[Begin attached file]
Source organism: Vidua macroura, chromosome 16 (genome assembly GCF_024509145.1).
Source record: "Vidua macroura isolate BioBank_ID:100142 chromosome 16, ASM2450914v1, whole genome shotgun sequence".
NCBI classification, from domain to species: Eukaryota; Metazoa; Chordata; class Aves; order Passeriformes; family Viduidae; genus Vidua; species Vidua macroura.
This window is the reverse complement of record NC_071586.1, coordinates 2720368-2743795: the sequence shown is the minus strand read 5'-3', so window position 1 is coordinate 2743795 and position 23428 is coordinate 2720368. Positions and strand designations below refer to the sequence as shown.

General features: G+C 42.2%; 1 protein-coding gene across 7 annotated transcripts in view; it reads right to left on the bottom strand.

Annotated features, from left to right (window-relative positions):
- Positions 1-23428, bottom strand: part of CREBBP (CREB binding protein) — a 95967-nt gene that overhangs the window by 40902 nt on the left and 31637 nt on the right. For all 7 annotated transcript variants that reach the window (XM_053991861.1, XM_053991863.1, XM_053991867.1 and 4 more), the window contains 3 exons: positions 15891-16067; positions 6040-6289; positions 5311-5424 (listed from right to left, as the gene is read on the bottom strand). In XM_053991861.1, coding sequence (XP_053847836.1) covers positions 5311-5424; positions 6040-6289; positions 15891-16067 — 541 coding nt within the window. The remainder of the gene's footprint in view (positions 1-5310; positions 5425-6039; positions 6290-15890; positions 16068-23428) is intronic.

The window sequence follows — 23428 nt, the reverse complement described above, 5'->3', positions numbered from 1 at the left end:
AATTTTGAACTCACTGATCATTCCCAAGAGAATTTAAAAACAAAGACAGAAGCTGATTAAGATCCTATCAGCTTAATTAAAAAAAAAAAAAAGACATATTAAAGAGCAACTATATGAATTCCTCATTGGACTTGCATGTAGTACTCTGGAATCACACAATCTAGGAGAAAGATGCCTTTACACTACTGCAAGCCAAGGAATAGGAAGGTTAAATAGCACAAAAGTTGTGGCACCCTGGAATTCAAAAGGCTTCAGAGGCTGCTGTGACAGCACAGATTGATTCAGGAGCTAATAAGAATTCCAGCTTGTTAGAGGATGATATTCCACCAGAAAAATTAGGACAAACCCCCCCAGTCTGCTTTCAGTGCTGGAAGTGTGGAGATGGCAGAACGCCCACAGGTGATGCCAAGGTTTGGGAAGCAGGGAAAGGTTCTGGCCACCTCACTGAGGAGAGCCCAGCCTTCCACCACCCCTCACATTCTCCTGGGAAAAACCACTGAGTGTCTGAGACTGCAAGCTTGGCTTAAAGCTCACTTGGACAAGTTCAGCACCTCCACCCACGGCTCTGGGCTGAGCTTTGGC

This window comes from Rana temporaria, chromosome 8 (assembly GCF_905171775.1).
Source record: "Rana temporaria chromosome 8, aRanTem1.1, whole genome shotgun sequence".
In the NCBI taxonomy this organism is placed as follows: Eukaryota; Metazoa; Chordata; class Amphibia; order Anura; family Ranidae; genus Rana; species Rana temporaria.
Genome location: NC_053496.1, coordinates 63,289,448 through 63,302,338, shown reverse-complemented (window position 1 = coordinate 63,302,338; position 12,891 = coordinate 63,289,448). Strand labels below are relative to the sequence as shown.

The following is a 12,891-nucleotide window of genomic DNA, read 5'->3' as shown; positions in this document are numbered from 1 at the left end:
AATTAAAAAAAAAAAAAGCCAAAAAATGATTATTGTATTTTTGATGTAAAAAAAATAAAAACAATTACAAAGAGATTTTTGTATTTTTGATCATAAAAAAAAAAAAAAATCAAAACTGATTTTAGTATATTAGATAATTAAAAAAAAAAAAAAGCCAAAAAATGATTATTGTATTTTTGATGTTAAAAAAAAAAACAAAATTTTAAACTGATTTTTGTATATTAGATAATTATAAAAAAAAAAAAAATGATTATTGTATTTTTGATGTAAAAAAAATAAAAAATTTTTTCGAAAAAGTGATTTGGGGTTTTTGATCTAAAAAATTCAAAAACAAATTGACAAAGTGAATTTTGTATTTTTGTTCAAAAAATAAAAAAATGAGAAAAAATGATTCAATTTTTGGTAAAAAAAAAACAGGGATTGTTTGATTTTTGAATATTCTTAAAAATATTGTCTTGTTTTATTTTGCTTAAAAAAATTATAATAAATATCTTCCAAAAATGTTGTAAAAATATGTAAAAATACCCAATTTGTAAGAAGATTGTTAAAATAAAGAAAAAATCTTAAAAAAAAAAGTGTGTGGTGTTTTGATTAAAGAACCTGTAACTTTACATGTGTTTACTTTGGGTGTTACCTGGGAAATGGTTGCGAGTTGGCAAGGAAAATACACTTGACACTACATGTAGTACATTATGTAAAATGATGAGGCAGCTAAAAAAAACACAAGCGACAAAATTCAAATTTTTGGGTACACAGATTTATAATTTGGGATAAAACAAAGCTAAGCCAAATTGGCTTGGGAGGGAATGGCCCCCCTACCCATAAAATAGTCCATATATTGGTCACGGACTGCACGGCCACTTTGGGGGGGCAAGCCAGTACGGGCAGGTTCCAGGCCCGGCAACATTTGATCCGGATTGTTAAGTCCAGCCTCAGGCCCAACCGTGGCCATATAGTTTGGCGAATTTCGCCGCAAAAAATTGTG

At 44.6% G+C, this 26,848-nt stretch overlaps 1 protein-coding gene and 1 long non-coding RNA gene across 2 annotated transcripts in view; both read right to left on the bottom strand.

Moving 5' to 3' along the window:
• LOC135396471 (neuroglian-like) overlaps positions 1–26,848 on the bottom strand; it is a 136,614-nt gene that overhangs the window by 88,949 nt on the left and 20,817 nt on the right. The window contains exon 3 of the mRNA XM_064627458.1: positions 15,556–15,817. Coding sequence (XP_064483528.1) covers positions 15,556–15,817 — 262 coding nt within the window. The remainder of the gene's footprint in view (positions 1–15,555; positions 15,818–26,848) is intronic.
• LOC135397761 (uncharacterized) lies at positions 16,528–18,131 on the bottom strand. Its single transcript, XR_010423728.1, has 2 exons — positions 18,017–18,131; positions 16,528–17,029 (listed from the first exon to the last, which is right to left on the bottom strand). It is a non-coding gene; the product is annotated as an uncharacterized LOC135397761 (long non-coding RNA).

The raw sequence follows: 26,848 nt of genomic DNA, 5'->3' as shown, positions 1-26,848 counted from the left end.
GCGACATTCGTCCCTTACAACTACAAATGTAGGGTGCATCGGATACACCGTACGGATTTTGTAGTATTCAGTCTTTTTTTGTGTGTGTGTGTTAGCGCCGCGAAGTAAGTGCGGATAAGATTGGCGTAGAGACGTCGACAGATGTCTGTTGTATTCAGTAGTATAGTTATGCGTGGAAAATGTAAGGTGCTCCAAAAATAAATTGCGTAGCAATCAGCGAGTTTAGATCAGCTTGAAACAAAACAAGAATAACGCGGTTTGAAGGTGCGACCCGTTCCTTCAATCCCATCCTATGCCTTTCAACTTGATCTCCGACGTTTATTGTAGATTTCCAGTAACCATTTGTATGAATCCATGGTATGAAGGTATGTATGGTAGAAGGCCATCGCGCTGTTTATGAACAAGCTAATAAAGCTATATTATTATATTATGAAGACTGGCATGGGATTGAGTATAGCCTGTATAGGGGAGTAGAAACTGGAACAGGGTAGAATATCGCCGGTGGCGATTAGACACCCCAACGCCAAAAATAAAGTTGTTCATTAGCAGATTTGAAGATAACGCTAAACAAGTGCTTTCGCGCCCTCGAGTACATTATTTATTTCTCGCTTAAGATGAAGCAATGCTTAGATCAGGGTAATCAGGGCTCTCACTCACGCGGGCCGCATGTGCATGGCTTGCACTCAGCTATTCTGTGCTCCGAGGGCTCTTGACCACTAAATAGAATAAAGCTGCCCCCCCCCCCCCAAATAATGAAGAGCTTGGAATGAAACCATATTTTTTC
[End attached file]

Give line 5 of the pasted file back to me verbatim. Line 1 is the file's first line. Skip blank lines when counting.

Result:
General features: G+C 42.2%; 1 protein-coding gene across 7 annotated transcripts in view; it reads right to left on the bottom strand.